Two St. Olaf students named Smaby Peace Scholars
St. Olaf College students Pearl McAndrews ’19 and Ulises Jovel ’20 have been named Smaby Peace Scholars.
The Peace Scholars Program is designed to expand students’ awareness of current issues relating to peace, justice, democracy, and human rights through a series of educational experiences in Norway. Two students from each of the six Norwegian-American Lutheran colleges — Augsburg, Augustana, Concordia, Luther, St. Olaf, and Pacific Lutheran University — are chosen to participate. In 2017 students from Sacramento State University and the University of Hawaii at Manoa also joined the program.
Students at St. Olaf receive funding to participate in the program through the Philip C. Smaby Peace Scholars Endowed Scholarship, which was established in honor of the late Philip Carlyle Smaby, a Minneapolis-St. Paul philanthropist who attended St. Olaf and three of whose children are alumni (Mark Smaby ’66, Gary Smaby ’71, and John Smaby ’76).
The Peace Scholars Program takes students to the Nansen Center for Peace and Dialogue in Lillehammer, where the scholars will participate in dialogue sessions. They then move to the University of Oslo International Summer School, where they will spend six weeks deepening their understanding of the history and theories regarding conflict, war, and peace.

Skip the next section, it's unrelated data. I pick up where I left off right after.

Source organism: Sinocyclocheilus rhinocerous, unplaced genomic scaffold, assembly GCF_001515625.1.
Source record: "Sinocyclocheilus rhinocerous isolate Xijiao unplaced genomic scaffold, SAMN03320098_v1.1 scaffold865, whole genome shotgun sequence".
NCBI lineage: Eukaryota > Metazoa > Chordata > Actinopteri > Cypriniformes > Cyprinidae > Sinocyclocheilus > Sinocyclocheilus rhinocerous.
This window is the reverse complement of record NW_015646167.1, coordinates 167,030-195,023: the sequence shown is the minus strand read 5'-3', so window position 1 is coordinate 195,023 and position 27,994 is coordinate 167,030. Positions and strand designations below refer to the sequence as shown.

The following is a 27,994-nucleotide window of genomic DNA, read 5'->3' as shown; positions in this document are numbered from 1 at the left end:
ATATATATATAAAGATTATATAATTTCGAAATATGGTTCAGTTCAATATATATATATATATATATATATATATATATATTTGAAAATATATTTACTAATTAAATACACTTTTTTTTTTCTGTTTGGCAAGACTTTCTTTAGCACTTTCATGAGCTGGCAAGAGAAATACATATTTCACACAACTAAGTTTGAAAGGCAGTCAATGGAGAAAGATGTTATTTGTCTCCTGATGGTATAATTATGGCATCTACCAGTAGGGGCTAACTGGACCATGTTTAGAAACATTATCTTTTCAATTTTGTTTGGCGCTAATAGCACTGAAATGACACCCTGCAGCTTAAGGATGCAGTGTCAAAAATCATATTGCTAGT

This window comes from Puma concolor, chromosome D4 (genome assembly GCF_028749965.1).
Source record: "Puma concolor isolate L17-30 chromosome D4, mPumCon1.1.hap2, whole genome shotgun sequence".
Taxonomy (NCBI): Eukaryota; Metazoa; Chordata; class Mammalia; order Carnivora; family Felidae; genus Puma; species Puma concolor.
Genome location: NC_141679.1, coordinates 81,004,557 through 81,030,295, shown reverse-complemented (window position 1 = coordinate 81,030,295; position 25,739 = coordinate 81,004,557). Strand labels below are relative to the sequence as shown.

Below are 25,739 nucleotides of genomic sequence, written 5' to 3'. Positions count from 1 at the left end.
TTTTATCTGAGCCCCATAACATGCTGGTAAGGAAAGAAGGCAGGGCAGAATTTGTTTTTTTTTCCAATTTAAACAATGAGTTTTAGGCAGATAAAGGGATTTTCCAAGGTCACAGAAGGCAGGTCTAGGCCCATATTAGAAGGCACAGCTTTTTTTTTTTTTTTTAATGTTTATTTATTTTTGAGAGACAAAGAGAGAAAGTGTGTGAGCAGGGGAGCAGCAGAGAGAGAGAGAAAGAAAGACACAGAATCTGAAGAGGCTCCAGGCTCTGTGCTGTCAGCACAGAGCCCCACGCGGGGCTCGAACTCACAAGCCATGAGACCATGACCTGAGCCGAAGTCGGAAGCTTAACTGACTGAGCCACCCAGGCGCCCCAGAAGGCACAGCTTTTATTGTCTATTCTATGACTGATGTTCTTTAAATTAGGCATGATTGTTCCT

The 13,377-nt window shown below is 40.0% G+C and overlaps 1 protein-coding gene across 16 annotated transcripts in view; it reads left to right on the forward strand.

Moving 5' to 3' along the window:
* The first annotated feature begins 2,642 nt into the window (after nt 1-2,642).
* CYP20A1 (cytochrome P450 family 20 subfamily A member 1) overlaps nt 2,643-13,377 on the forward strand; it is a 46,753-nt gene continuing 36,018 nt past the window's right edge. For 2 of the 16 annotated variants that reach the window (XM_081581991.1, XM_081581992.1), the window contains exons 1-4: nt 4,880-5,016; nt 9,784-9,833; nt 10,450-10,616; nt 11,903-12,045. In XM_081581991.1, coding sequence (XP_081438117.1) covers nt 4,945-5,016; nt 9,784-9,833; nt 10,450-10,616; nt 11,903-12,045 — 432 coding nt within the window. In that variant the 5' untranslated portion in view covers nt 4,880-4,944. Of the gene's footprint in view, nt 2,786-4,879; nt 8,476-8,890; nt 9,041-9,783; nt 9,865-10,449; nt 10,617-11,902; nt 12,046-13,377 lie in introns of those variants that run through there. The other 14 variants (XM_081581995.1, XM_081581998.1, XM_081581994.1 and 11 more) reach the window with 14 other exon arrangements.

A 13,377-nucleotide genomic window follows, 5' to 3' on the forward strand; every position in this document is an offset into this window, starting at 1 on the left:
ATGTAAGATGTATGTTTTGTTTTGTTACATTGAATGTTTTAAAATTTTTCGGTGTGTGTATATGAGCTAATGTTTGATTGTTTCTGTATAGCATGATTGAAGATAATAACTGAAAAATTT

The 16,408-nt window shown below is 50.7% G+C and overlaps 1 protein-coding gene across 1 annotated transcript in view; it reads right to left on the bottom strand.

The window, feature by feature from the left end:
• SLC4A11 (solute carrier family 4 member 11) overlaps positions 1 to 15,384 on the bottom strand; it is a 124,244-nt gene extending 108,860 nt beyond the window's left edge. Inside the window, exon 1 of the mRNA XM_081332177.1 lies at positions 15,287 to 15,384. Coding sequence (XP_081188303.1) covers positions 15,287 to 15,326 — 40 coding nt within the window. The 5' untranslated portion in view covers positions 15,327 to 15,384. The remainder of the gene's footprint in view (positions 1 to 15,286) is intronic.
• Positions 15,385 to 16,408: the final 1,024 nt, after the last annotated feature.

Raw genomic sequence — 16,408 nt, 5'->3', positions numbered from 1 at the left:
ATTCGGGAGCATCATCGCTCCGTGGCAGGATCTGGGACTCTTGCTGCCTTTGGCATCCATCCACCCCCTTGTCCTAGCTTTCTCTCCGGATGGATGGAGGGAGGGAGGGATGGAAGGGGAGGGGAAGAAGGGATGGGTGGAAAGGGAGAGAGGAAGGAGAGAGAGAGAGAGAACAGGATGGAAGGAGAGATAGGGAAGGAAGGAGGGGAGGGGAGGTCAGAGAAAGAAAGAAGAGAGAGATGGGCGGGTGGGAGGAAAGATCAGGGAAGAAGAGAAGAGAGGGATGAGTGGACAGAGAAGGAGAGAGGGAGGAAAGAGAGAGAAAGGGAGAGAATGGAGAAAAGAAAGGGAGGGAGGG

McAndrews is a political science and sociology/anthropology major, and is studying abroad in Denmark this semester. Jovel is a political science and economics major with concentrations in statistics and Latin American studies.
Jovel says he was inspired to apply for the Peace Scholars Program after having experienced the long-term effects that war has had on his home country.
“I am from El Salvador, a country that has been socioeconomically damaged by the 13-year civil war that ended almost 26 years ago — a civil war that caused a continuous deterioration of our civil society,” he says. “This deterioration comes in the form of violence, insecurity, and corruption.”
The country is experiencing increasing polarization that is created, he says, by a lack of communication, a lack of dialogue, and a lack of understanding from the parties involved. He hopes that the Peace Scholars Program will provide a platform to learn about nonviolent conflict resolution alongside students from different countries, cultures, and religions.
“I have seen through my own eyes what violence does to my country,” Jovel says. “I believe we must give dialogue a chance.”
“I have seen through my own eyes what violence does to my country. I believe we must give dialogue a chance.” — Ulises Jovel ’20
McAndrews says she has been inspired by past participants of the Peace Scholars Program and the engaged and thoughtful work she has seen produced via the program. She is looking forward to examining the concept of peace and challenging her own given notions.
“I believe that while the hope for peace is an important ideal towards which to strive, there must also be a critical reflection in an application of any supposedly ‘universal’ concept; just as there may be numerous experiences of what it means to be ‘at war,’ we must take into account differing narratives of what peace entails for various individuals, states, or communities,” she says.
McAndrews hopes this program will help her bridge the gap between academic theory and everyday practice.
“I am looking forward to engaging in challenging, honest, and fruitful discussion with my peers,” she says, “and to critically analyze the role we each have to play in moving power to create an inclusive and justice-centered movement.”